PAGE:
Office for the Supervision of Solicitors, Leamington Spa, Warwickshire
How the profession can help save trees
As a local-authority arboricultural officer and Arboricultural Association member, I am becoming increasingly more frustrated on the issue of trees and foundation failure.
I and my colleagues around the country are regularly exhorted to 'manage' the council's tree stocks by beheading - a practice that has not been used on humans for some considerable time. This is in order to reduce water uptake and, hopefully, reduce the risk of buildings subsiding on shrinkable soils. The insurance industry, structural engineers and loss adjusters always blame the tree for foundation failure. As a result trees are being felled or beheaded when the real problem is one of thoughtlessness. Why should trees be blamed when architects, planners, building control officers and developers fail to carry out their jobs properly?
For over 20 years since the 1975/76 drought there have been dry summers followed by dry winters on a regular basis. This has led to a gradual desiccation of high plasticity index soils and instances of foundation failure on some properties. The result has been rising claims for subsidence damage and rising numbers of trees being felled or mutilated, often unnecessarily. Trees are a vital part of our daily lives. They help to filter pollutants, give out oxygen, provide shade, shelter and habitats for out wildlife. They improve the quality of life for all, especially in urban areas.
I would not deny that trees can contribute to damage, but poor design and development is often the precursor to the problem. Building techniques do not seem to allow for fluctuations in the moisture content of the soil, the proximity of existing trees and shrubs, or the probability of new planting being carried out. Much research has and is being done on tree roots and moisture extraction and yet the lack of forethought by the professions is creating a future problem. I have seen estates built (badly) and poor landscaping carried out. Eighteen years later, houses are being underpinned.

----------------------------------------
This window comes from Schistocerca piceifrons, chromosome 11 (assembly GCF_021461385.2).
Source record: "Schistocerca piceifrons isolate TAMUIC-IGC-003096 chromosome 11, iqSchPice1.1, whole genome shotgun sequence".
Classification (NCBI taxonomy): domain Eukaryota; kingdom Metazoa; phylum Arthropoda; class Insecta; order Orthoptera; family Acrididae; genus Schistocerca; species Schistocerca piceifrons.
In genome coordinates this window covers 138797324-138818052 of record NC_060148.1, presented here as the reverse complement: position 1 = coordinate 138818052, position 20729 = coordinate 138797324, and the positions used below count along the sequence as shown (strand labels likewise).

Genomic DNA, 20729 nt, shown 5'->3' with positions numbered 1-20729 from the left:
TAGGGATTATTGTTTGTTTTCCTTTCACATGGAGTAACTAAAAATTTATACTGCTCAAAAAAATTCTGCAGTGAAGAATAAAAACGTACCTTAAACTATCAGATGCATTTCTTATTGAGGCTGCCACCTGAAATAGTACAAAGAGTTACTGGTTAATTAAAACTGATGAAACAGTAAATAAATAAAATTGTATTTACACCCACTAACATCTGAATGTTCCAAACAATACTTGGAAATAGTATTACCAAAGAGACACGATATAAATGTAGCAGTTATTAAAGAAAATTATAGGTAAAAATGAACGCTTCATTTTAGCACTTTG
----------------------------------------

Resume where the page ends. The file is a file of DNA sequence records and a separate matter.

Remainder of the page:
Has anyone thought about comparing the extra costs of repairing damage with the much lesser costs of protective design? With a little thought and care and a small increase in building costs, the necessity for tree removal or butchery may become a thing of the past. Let's start the new millennium with constructive (forgive the pun) dialogue among all those involved and help to improve the country's future heritage and urban landscape, so that our descendants can say, 'Didn't they do well!'
Lord Denning: dead good or just dead?
Sam Webb misquotes me (aj 18.3.99). I did not say that Lord Denning was a 'good' judge or that his judgments were 'much praised'. I said that he was prolific and used very short sentences. I did, however, originally label him a famous living judge and there, in one respect at least, I was wrong.
In the practice profile on gmw (aj 11.3.99), it should have been noted in the section on Globe House that a planning consent was obtained at appeal by T P Bennett.